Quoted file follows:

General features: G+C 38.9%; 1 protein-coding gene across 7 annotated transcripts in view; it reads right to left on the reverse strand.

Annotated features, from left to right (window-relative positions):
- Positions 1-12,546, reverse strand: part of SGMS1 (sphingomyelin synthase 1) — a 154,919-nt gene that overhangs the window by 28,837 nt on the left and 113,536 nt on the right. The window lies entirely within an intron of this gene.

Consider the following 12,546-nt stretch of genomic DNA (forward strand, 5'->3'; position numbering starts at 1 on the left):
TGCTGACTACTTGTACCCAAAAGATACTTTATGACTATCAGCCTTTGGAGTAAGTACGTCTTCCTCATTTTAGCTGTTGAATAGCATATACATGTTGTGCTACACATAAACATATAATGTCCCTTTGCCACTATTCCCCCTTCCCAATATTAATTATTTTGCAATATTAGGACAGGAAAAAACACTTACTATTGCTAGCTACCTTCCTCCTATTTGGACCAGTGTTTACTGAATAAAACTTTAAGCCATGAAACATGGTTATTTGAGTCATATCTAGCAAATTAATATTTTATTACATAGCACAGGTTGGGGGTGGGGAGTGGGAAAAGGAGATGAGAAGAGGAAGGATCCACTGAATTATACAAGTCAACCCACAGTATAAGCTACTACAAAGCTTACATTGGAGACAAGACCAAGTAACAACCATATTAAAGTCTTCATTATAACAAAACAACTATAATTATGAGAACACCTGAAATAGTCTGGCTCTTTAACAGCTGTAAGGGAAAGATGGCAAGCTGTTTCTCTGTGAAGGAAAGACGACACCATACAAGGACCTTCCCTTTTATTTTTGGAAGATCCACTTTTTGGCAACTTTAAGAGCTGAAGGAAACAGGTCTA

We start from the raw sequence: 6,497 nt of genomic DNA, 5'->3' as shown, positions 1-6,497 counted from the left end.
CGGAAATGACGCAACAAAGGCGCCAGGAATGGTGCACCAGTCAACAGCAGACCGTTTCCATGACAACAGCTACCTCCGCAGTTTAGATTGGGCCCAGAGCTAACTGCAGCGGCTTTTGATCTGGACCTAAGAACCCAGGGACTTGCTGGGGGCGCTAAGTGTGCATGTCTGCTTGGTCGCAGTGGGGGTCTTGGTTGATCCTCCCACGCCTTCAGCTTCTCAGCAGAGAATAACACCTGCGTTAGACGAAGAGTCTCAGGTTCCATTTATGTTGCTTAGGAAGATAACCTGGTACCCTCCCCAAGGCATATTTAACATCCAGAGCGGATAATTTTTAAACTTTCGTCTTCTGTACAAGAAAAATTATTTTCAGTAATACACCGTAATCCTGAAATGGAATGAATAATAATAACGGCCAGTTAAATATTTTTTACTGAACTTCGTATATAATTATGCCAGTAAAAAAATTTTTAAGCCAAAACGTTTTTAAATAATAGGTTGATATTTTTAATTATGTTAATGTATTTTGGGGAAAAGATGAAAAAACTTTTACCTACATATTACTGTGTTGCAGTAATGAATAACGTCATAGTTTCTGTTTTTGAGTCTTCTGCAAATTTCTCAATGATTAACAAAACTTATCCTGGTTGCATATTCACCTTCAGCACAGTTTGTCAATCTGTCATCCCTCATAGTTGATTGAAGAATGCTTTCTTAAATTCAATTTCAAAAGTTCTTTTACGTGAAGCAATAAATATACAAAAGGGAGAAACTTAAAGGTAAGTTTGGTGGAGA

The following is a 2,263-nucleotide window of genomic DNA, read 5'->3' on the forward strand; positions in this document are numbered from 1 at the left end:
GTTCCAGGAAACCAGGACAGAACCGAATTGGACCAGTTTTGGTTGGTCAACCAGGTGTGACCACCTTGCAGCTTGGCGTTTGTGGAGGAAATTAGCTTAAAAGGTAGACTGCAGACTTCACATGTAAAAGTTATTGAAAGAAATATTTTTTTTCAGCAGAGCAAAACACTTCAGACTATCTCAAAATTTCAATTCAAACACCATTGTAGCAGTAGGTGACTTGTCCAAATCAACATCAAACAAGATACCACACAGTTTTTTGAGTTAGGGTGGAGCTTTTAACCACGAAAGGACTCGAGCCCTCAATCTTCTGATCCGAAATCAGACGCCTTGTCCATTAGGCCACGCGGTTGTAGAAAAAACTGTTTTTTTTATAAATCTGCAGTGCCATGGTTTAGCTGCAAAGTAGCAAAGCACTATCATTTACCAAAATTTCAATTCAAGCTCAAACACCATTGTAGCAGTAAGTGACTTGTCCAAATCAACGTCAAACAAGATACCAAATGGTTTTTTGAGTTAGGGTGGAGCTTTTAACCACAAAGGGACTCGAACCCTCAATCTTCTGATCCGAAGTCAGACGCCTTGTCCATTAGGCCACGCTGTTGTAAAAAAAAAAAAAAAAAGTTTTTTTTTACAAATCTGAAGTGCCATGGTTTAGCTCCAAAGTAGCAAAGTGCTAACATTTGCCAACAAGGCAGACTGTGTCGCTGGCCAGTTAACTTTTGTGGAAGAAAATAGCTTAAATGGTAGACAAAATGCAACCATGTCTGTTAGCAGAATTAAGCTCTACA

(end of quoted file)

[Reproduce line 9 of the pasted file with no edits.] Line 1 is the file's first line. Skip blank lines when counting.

GTTCCAGGAAACCAGGACAGAACCGAATTGGACCAGTTTTGGTTGGTCAACCAGGTGTGACCACCTTGCAGCTTGGCGTTTGTGGAGGAAATTAGCTTAAAAGGTAGACTGCAGACTTCACATGTAAAAGTTATTGAAAGAAATATTTTTTTTCAGCAGAGCAAAACACTTCAGACTATCTCAAAATTTCAATTCAAACACCATTGTAGCAGTAGGTGACTTGTCCAAATCAACATCAAACAAGATACCACACAGTTTTTTGAGTTAGGGTGGAGCTTTTAACCACGAAAGGACTCGAGCCCTCAATCTTCTGATCCGAAATCAGACGCCTTGTCCATTAGGCCACGCGGTTGTAGAAAAAACTGTTTTTTTTATAAATCTGCAGTGCCATGGTTTAGCTGCAAAGTAGCAAAGCACTATCATTTACCAAAATTTCAATTCAAGCTCAAACACCATTGTAGCAGTAAGTGACTTGTCCAAATCAACGTCAAACAAGATACCAAATGGTTTTTTGAGTTAGGGTGGAGCTTTTAACCACAAAGGGACTCGAACCCTCAATCTTCTGATCCGAAGTCAGACGCCTTGTCCATTAGGCCACGCTGTTGTAAAAAAAAAAAAAAAAAGTTTTTTTTTACAAATCTGAAGTGCCATGGTTTAGCTCCAAAGTAGCAAAGTGCTAACATTTGCCAACAAGGCAGACTGTGTCGCTGGCCAGTTAACTTTTGTGGAAGAAAATAGCTTAAATGGTAGACAAAATGCAACCATGTCTGTTAGCAGAATTAAGCTCTACA